Booking.com

What Has Marx Ever Done for Us?

Build it and they will come! Is this what the residents of the famous spa town of Karlovy Vary thought when they build this statue. Maybe. So, for anyone with an interest in the German philosopher Karl Marx and by chance in the Czech Republic with a bit of spare time then you should head on over this picturesque town. The statue can be found in Zámecký vrch (Castle Hill) park alongside other monuments to important Czech figures. If that friendly nudge isn’t enough then at this point you are probably wanting a little more background about the statue and wondering, other than Czech being a former communist country, why the strong association with Marx.

Well, the German philosopher had in fact visited the town no less than three times during his lifetime. For anyone particularly interested in 1874, 1875, and 1876. We really go the whole hog with research here at MGSG. The purpose had been to visit the famous hot springs that can still be found dotted across the town. It was and is believed that the waters have some form of medicinal properties. Only three times I hear you yell! Well it should be said that this is arguably a less shaky claim to an association with Marx than many other towns and cities across Eastern Europe that also host monuments and statues to the man.

Marx-Karlovy-Vary-2

As Marx Himself Once Said: Timing Is Everything!

To me however, what is maybe more interesting is that the unveiling ceremony took place on 05 May 1988. A date that in hindsight is particularly late in the day for celebrating socialist figures. Within a few years the USSR would have broken apart and democratic elections would be sweeping across the region. I would liked to have a fly on the wall in that town council meeting, assuming there was one…

The Zámecký vrch (Castle Hill) park is located right across from the site of the Soviet consulate and the gesture was seen as a formal act of friendship between the two countries. The statue itself is a classical sculpture in bronze depicting a serene Marx dressed in a toga and sitting atop a granite pedestal. It is the work of a local sculptor, Karel Kuneš but in truth this was not the sculpture’s first depiction of Marx. An earlier bust had been placed in the same park at an earlier date but has now disappeared from the records (any news of it’s location would be appreciated from readers).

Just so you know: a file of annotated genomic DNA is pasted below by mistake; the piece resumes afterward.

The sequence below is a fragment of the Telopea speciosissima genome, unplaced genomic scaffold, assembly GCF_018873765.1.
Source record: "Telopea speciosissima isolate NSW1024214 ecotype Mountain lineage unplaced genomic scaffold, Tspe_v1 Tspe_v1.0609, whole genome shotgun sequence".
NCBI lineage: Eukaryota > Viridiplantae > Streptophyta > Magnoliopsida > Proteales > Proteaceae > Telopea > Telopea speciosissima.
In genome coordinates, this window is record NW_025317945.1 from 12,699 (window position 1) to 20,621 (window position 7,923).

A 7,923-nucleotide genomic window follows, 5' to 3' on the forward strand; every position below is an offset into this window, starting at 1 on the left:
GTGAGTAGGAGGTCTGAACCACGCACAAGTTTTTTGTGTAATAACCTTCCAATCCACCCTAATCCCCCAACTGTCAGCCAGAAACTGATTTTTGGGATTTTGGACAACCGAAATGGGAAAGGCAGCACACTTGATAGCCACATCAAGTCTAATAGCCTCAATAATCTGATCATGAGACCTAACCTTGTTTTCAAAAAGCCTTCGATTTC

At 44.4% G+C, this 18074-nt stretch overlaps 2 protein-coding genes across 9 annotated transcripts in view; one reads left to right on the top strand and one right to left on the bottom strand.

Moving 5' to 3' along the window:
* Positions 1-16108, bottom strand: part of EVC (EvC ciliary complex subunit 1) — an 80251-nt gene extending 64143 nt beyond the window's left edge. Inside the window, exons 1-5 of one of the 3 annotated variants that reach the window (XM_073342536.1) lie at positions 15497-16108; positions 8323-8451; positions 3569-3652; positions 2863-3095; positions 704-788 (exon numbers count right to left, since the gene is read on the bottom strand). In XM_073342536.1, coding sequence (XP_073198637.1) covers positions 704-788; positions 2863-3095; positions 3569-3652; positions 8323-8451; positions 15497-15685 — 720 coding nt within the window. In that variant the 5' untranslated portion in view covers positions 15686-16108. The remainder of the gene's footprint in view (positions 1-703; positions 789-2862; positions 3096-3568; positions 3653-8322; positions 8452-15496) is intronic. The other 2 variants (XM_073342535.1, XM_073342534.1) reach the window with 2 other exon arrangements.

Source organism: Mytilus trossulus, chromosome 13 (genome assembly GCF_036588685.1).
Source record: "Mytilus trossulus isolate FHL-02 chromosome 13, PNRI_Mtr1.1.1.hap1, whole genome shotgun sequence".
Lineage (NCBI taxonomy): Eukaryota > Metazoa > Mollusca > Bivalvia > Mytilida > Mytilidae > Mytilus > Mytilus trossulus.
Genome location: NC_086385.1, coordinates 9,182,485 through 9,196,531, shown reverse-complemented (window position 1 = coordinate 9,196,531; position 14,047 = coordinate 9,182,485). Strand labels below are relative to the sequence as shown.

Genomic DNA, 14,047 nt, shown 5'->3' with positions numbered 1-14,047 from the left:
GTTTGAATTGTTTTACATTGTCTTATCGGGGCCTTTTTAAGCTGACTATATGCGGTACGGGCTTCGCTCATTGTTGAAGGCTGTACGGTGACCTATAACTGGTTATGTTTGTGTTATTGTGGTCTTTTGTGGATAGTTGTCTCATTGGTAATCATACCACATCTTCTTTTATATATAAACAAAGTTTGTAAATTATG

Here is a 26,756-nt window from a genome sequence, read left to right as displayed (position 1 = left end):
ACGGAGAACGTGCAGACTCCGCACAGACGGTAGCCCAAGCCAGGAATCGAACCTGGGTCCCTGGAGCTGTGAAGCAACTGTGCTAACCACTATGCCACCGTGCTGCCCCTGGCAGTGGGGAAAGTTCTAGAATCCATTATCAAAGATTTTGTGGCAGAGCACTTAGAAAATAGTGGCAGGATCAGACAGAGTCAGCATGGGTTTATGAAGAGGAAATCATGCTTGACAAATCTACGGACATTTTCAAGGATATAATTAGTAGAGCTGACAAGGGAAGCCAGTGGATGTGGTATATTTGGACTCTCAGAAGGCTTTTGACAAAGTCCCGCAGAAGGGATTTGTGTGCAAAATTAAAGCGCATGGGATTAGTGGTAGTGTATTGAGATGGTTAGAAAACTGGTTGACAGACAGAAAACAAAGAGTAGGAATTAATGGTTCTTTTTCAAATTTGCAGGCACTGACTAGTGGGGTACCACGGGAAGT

So, another day another random monument to Karl Marx. But, let’s be honest. It is getting harder and harder to find another interesting monuments to this guy. As the project has continued and we slowly make our way through some of the more obvious monuments and shrines we are increasingly finding that a lot of monuments have either been destroyed or are locked away and the public is unable to visit them. As we have repeatedly stated we take no stance on the validity of such decisions. We only mention this as we wanted to ask any of the readership of the blog to help out with the research and suggest some monuments themselves. The more obscure the better. The best way to get in touch is to send us a message via the contact form.

 

Photo credit:  Photo 1 by Juan de Vojníkov and Photo 2 by Vinayak Hegde.